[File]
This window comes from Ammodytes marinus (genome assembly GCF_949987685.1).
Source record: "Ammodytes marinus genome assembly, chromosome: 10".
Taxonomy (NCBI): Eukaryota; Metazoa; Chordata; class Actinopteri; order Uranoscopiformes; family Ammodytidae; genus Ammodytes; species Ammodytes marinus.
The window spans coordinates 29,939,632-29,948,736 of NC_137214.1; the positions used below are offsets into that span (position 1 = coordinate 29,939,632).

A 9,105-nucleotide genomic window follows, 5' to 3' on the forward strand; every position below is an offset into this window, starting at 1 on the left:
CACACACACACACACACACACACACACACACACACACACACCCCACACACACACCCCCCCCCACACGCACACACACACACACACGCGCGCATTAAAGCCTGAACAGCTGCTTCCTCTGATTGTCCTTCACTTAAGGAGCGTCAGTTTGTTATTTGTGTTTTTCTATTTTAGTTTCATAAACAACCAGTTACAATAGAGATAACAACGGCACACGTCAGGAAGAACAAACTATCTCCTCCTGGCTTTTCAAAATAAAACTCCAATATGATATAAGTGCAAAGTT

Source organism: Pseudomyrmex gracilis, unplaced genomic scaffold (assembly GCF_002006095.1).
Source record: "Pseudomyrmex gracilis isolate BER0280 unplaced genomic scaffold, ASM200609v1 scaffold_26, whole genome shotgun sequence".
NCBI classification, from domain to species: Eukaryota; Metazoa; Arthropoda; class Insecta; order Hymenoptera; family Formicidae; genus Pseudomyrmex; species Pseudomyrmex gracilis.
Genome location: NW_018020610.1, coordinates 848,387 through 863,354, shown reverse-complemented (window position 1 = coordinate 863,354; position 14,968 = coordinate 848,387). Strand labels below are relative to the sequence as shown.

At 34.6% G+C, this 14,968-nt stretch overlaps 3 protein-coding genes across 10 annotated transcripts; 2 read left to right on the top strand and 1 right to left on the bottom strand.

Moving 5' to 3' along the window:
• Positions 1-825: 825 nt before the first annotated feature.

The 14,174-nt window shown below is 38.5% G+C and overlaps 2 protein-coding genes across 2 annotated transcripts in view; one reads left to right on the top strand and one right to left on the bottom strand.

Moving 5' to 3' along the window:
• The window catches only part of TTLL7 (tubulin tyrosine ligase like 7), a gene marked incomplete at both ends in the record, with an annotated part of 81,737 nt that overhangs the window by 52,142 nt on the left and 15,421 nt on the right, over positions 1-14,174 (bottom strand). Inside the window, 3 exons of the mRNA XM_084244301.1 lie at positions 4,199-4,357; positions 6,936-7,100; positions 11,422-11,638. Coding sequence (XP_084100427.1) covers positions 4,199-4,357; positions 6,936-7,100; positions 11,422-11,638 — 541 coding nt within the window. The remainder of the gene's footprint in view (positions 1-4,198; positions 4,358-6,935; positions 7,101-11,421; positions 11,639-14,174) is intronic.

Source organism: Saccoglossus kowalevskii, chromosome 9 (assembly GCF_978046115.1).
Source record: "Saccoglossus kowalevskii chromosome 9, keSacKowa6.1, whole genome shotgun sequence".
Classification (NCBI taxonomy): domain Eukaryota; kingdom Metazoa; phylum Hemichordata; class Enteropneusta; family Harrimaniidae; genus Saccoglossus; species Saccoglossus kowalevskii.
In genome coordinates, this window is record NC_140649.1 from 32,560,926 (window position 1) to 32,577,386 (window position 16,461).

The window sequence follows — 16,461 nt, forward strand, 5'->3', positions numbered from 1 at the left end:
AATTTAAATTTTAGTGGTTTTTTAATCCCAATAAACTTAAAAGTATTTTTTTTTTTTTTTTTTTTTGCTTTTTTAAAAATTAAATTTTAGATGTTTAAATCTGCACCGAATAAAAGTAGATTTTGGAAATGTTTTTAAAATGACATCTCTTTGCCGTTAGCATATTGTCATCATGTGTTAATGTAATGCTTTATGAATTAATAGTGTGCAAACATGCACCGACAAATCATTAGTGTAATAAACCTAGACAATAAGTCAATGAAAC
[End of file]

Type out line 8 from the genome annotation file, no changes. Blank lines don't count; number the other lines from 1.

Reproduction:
Source record: "Pseudomyrmex gracilis isolate BER0280 unplaced genomic scaffold, ASM200609v1 scaffold_26, whole genome shotgun sequence".